Solar Access for Disadvantaged Communities in California

by Maithili Joshi

Solar energy is widely used throughout California. It is versatile, makes sense financially, and has a great effect on the environment, offsetting more polluting forms of energy production. However, one of the biggest issues faced by solar energy is the ability to distribute it to low-income and disadvantaged areas that would greatly benefit from such a program.

This week, California passed a bill that will allow greater distribution of solar energy into lower-income communities around the state. Even though solar energy, and other renewable energy sources, have been a great asset towards California, it has not overcome barriers that would include disadvantaged communities. Solar energy tends to be a more expensive, and is not helpful for people who do not own homes, live in multi-tenant buildings, people with low credit scores, and those with less expendable incomes, among other issues. This new policy will try and meaningfully address these issues and allow more participants in California’s clean energy economy.

To do this, the independent Interstate Renewable Energy Council (IREC) is attempting to push through their CleanCARE proposal, it would use funds from their California Rates for Energy (CARE) program to purchase renewable generation from a third-party owned renewable energy facility located in a disadvantaged community. So, these communities would be investing in a package of shared renewable energy facilities, energy efficiency measures, energy storage and demand responses, in effect providing a bill discount rather than a rate discount. The end goal of the CleanCARE option is to produce bill savings for low-income families at a greater level than what they receive under the CARE program.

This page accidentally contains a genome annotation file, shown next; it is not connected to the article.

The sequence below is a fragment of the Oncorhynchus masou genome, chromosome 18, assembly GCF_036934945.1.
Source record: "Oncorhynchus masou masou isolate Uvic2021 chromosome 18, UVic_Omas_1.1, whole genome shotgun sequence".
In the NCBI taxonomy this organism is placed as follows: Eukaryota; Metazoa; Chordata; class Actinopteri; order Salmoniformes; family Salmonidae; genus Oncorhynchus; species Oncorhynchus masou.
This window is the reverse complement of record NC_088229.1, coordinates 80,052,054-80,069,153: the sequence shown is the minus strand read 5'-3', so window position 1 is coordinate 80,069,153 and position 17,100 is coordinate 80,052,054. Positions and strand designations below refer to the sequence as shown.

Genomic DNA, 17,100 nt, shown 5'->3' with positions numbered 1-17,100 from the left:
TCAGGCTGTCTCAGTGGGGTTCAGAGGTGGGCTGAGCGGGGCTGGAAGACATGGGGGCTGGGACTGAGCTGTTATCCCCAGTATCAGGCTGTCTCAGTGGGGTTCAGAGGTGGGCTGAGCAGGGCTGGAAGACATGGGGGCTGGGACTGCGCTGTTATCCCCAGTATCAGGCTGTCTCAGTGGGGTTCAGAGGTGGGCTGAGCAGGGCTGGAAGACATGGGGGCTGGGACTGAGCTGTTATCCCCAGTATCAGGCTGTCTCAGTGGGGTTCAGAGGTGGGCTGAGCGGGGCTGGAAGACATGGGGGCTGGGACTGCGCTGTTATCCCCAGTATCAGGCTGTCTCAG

Hopefully, the CleanCARE program would help stretch the existing CARE program to more low-income areas and receive a higher discount on rates for solar energy. They also envision providing opportunities to locate renewable energy facilities in disadvantaged communities, which may bring local economic development and job training programs.

Renewable Energy World (http://blog.renewableenergyworld.com/ugc/blogs/2016/02/expanding_solar_acce.html)

Interstate Renewable Energy Council (http://www.irecusa.org/2013/08/opening-the-roof-for-affordable-solar/)

 

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